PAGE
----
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Chandrayaan-3’s Pragyan Rover Confirmes Sulphur Presence On The Surface Of Moon

In a groundbreaking announcement, the Indian Space Research Organisation (ISRO) revealed that Chandrayaan-3’s Pragyan rover module has successfully confirmed the presence of sulphur (S) on the surface of the Moon. This significant revelation comes as a result of the first-ever in-situ recordings conducted near the lunar south pole. The confirmation of sulphur’s presence holds paramount importance in unraveling the Moon’s elemental composition and furthering our understanding of its geological history.

Laser-Induced Breakdown Spectroscope (LIBS) Instrument Provides Unambiguous Confirmation

ISRO’s statement highlighted that the Laser-Induced Breakdown Spectroscope (LIBS) instrument onboard the Pragyan rover unambiguously detected the presence of sulphur in the lunar surface near the south pole. This achievement marks the first time that in-situ measurements have been used to confirm sulphur’s existence on the Moon. LIBS operates by exposing a material’s surface, such as soil or rock bed, to high-energy laser pulses. The resulting high-temperature plasma is collected and analyzed using instruments like Charge Coupled Devices (CCDs).

Diverse Elemental Composition Unveiled by Pragyan Rover’s LIBS Instrument

Diverse Elemental Composition Unveiled by Pragyan Rover's LIBS Instrument
Diverse Elemental Composition Unveiled by Pragyan Rover’s LIBS Instrument

In addition to sulphur, Pragyan rover’s LIBS instrument has identified several other elements present on the lunar surface. These include aluminium (Al), calcium (Ca), iron (Fe), chromium (Cr), titanium (Ti), manganese (Mn), silicon (Si), and oxygen (O). Preliminary analyses have graphically represented the presence of aluminium, sulphur, calcium, iron, chromium, and titanium. Further measurements have revealed the presence of manganese, silicon, and oxygen. ISRO is actively conducting a thorough investigation into the presence of hydrogen as well.

India’s Unique Position and Lunar Exploration Advancements

Anil Bhardwaj, the director of the Physical Research Laboratory, emphasized India’s advantageous position as the first country to successfully land near the Moon’s south pole on August 23. Bhardwaj highlighted that this achievement puts India in a pivotal role to collect groundbreaking data for the first time. The focus is on maximizing data collection efforts before the lunar sunset.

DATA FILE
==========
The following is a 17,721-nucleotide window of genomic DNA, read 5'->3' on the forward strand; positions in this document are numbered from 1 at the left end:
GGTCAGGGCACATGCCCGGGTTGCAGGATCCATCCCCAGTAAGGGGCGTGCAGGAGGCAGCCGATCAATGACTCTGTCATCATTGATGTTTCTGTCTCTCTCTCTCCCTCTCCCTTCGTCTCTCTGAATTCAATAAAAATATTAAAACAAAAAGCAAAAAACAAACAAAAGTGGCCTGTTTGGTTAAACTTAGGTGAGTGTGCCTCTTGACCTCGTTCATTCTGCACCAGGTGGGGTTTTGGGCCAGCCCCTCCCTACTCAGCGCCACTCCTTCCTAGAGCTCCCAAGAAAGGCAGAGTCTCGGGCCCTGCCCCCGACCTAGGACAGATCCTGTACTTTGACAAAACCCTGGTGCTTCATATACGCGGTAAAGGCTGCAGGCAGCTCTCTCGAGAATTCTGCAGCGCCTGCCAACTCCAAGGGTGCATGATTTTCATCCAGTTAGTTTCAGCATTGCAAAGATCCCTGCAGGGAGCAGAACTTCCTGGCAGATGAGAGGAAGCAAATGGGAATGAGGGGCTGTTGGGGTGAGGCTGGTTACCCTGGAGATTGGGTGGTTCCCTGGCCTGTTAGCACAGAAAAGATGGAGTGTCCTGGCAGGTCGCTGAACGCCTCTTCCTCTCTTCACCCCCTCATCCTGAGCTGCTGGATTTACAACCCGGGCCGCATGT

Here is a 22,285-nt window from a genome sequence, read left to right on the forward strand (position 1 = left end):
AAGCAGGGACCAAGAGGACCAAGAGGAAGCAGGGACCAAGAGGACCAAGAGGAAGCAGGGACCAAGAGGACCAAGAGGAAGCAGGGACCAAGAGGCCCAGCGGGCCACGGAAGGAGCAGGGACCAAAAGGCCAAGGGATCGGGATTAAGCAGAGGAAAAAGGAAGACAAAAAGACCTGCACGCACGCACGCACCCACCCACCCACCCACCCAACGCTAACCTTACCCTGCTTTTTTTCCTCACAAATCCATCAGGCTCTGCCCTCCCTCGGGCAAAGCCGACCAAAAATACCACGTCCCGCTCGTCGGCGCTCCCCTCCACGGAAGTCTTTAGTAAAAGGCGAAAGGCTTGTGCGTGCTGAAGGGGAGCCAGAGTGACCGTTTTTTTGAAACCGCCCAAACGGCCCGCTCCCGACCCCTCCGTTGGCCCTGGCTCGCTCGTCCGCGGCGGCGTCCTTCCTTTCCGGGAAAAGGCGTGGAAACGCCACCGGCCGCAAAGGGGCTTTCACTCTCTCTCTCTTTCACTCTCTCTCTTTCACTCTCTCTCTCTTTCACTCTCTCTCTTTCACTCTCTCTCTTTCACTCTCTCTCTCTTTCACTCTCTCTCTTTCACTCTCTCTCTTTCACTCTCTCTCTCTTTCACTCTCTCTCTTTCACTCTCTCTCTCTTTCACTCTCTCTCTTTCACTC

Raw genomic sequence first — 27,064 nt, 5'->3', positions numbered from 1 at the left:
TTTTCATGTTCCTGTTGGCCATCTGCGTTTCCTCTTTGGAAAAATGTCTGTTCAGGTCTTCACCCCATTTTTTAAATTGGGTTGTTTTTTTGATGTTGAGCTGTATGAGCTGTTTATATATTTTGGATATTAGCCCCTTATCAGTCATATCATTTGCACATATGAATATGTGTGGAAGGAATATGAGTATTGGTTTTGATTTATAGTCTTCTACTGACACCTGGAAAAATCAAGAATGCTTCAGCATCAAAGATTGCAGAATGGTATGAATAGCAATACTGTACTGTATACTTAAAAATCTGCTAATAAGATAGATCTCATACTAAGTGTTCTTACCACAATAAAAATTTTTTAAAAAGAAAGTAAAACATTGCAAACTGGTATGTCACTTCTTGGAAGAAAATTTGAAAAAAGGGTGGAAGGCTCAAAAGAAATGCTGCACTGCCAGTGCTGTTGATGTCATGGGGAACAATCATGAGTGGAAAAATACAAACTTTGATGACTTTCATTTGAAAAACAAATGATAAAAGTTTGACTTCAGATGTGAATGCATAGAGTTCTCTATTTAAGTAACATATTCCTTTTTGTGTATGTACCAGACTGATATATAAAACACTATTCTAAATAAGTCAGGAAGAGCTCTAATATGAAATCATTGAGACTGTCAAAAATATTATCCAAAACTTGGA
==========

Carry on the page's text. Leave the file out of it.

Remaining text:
Mission Timeline and Prospects for Extension

The Chandrayaan-3 mission is scheduled to continue until September 6, a date corresponding to the Moon’s sunset. However, ISRO chairman S Somanath hinted at the possibility of extending the mission if the equipment proves resilient to the Moon’s low temperatures during the lunar night and can recharge itself once the Sun rises again on the lunar surface.

LIBS: Technology Behind the Discovery

The Laser-Induced Breakdown Spectroscope (LIBS) technology responsible for these groundbreaking findings was developed at the Laboratory of Electro-Optics Systems (LEOS), a unit within ISRO. LEOS specializes in the design, development, and production of attitude sensors for missions in low earth orbit (LEO), Geostationary Equatorial Orbit (GEO), and interplanetary space.

Chandrayaan-3’s Objectives

Chandrayaan-3, a follow-up to the 2019 Chandrayaan-2 mission, has three primary objectives.

First, it aims to successfully demonstrate a safe and soft landing on the lunar surface—a goal that eluded Chandrayaan-2.

Second, the mission seeks to showcase the rover’s ability to navigate the lunar landscape.

Third, Chandrayaan-3 aims to conduct in-situ scientific experiments, leveraging cutting-edge technologies to uncover new insights into the Moon’s composition and history.

As the Chandrayaan-3 mission continues its exploration journey, the insights gained from Pragyan’s discoveries promise to reshape our understanding of Earth’s natural satellite, opening new avenues for lunar research and space exploration.

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